K'gari (Fraser Island)
The Dingoes or Wongari on K’gari (formerly Fraser Island) are thought to be the purest population remaining in Australia. While dingoes have a similar appearance to domesticated dogs, the dingo is the apex predator on K’gari and are protected as they are imperative to the ecosystem. Because they resemble domesticated dogs, it is easy to forget they are wild animals. K’gari Beach Houses and the township of Eurong are enclosed within a dingo-safe fence for your peace of mind.
To ensure your safety, while exploring all K’gari has to offer, it is important to be informed. Please read the Department of Environment and Science (DES) Dingo Safety Information and Park Alerts concerning dingoes. It is not uncommon for an area to be closed to the public due to aggressive dingo behaviour. This ensures public safety.
Never run from a dingo and never feed a dingo.
Make sure children are within arm’s reach on the beach. Be particularly careful if you have small children.
Before coming to K’gari (Fraser Island), ensure all children in your group are aware that dingoes are very different from domesticated dogs. They can become aggressive and are unpredictable.
Travel in groups and carry a stick with you when walking on the beach.
Clean away any food scraps when having lunch on the beach. It is an offense to feed or make food available to a dingo with fines ranging between $2,000 to $11,500.
Usually, dingos are not interested in you unless you have food, fishing bait or a bag (seen as a food source). However, they do have a curious nature.
If a dingo walks up to you, stand tall, you want to appear imposing, and back away slowly. If you are with another person, stand back-to-back.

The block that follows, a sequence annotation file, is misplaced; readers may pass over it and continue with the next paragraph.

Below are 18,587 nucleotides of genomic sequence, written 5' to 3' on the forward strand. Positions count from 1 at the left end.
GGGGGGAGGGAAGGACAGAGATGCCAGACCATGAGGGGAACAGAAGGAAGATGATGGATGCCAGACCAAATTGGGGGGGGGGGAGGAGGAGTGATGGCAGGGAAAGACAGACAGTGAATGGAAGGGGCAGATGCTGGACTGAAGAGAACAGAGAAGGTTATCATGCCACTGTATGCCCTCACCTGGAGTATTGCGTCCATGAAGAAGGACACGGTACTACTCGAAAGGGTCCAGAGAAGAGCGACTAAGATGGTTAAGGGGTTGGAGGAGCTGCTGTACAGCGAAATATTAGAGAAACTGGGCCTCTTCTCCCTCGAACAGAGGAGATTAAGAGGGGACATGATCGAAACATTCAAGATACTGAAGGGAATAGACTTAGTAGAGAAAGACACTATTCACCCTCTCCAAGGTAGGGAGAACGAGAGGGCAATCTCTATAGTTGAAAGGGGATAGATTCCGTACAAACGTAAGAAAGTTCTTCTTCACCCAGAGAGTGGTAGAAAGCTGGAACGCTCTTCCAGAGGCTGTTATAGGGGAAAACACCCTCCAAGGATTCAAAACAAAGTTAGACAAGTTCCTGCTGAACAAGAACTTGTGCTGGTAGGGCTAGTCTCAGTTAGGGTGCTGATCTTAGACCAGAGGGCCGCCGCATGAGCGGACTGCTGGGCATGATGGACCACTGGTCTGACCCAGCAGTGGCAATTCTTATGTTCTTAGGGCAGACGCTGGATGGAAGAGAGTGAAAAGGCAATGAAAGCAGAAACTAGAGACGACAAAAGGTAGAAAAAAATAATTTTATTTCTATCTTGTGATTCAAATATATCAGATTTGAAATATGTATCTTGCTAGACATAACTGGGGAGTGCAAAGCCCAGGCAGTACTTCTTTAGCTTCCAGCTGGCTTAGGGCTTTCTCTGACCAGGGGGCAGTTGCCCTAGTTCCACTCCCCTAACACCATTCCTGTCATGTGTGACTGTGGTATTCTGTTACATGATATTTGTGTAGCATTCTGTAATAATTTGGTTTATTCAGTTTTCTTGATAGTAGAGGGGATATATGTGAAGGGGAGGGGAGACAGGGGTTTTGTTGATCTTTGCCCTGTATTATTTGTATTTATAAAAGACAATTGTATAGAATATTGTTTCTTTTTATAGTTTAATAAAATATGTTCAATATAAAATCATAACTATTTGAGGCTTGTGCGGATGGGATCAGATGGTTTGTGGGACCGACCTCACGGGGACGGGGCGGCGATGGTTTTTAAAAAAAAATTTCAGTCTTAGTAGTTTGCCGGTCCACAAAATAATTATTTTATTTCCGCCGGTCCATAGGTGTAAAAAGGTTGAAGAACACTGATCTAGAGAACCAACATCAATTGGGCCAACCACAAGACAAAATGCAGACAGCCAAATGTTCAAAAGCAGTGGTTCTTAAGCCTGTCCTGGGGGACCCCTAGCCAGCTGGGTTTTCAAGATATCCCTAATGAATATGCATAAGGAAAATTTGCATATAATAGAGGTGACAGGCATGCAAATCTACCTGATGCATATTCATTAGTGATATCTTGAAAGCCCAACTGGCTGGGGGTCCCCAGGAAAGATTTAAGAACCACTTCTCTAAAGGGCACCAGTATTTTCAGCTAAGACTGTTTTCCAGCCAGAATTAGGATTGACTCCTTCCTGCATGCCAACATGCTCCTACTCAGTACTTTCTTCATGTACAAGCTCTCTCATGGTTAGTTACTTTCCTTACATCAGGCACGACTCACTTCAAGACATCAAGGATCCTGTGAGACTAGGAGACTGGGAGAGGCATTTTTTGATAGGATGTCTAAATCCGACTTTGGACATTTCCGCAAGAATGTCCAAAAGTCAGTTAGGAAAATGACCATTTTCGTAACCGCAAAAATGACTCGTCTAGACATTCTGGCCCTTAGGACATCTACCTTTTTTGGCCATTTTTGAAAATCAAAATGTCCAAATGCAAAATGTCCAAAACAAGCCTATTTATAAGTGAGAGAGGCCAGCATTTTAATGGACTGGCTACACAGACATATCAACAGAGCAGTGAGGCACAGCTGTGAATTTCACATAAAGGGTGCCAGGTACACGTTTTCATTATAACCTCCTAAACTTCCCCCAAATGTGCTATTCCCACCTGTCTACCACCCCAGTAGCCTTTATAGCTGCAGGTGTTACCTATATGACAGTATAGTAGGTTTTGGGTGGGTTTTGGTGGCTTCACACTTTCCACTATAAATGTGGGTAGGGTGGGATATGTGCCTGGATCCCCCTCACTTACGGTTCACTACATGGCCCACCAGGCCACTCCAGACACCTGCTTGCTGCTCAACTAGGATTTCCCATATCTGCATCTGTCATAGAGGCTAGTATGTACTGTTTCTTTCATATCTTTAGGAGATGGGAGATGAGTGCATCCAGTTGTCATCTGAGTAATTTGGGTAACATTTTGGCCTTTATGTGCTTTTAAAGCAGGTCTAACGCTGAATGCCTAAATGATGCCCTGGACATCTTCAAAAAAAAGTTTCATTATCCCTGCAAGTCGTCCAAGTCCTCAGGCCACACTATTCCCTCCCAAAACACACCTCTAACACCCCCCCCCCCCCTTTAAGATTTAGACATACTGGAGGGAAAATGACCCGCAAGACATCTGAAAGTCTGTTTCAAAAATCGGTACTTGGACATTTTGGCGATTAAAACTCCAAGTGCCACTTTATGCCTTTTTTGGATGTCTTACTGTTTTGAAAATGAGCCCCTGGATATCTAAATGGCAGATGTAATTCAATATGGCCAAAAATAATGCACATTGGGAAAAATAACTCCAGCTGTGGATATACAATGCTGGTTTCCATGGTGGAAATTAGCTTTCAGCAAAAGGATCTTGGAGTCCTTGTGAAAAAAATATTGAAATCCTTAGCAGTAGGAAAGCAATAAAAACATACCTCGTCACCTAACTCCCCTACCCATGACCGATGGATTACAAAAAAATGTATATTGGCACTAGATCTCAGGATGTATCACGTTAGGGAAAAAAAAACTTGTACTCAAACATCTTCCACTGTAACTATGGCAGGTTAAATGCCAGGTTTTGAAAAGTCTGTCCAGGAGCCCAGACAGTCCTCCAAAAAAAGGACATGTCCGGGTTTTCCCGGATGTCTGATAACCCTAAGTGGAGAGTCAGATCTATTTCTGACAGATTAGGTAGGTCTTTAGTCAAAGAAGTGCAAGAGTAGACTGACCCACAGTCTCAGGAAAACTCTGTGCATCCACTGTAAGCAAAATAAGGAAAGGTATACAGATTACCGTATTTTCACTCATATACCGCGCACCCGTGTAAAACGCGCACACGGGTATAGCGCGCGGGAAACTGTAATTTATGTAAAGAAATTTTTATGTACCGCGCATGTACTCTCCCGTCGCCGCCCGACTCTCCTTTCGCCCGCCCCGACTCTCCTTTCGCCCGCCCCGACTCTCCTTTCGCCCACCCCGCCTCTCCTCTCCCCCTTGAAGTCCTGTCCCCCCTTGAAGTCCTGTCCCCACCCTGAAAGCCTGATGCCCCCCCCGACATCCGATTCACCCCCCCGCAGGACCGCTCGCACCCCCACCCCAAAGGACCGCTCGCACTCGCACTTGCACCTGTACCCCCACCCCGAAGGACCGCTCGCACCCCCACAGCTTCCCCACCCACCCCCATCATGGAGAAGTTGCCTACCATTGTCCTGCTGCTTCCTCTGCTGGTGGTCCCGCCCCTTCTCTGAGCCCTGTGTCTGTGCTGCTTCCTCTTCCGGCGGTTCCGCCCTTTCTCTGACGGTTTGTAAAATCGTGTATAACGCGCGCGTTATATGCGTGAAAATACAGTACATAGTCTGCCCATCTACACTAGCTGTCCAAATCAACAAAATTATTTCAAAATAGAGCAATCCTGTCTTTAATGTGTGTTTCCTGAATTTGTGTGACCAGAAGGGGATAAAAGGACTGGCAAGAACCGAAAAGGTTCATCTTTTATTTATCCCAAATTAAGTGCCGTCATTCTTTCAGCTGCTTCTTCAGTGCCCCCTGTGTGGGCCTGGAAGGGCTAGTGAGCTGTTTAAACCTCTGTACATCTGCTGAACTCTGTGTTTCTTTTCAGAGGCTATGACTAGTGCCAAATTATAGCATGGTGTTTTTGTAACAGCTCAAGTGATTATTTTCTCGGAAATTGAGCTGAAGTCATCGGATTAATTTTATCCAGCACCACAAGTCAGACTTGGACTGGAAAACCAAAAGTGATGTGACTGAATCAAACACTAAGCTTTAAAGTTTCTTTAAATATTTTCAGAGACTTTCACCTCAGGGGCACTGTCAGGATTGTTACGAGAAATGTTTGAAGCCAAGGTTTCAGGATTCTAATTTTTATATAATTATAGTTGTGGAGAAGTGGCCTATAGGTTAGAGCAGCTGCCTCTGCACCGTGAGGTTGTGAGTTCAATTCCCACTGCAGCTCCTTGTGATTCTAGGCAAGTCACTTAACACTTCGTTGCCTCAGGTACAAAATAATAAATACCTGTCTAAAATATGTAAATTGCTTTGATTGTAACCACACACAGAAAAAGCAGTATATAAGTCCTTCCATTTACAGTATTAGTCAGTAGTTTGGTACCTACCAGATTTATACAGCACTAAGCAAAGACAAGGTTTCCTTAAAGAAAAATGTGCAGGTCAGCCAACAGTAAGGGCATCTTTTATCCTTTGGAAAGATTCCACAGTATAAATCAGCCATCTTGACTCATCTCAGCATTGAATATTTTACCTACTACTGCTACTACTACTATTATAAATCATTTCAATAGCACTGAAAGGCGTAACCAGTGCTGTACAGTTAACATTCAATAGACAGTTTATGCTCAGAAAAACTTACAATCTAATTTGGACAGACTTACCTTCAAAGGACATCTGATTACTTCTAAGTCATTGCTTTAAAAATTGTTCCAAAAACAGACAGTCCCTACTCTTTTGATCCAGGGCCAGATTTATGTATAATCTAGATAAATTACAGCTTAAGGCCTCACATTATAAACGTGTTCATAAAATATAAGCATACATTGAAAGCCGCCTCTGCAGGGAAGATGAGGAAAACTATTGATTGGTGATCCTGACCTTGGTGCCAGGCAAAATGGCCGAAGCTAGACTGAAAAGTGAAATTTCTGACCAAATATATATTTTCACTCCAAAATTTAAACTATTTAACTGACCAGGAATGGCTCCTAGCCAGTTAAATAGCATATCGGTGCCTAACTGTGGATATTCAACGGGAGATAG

Never bend down or crouch to take a photo of a dingo.
Don’t underestimate the dingo. It is understood to be more intelligent than the smartest of domestic dogs. Dingoes have been found waiting at the Woongoolba Barge landing for the drawbridge to lower and trap fish for them.
They can walk up to 40km a day.
They can reach speeds of up to 60km per hour.
Their bite force can reach up to 1,500 pounds. This is more than 5 times stronger than a human male (270 pounds).
They are most active at dawn and dusk when they hunt for food.
The dingoes' mating season is between March and May and their breeding season is between June and August. Unlike domesticated dogs, dingoes only have pups once a year.
Dingoes adhere to very strict pack rules and positions. There are thought to be between 25-30 dingo packs on K’gari with between three to twelve dingoes per pack. Dingoes are often seen alone as packs typically only meet up every few days, unless it’s mating season.
Dingoes are descendants from wolves and have a very distinctive howl. This behaviour is more prominent during mating season.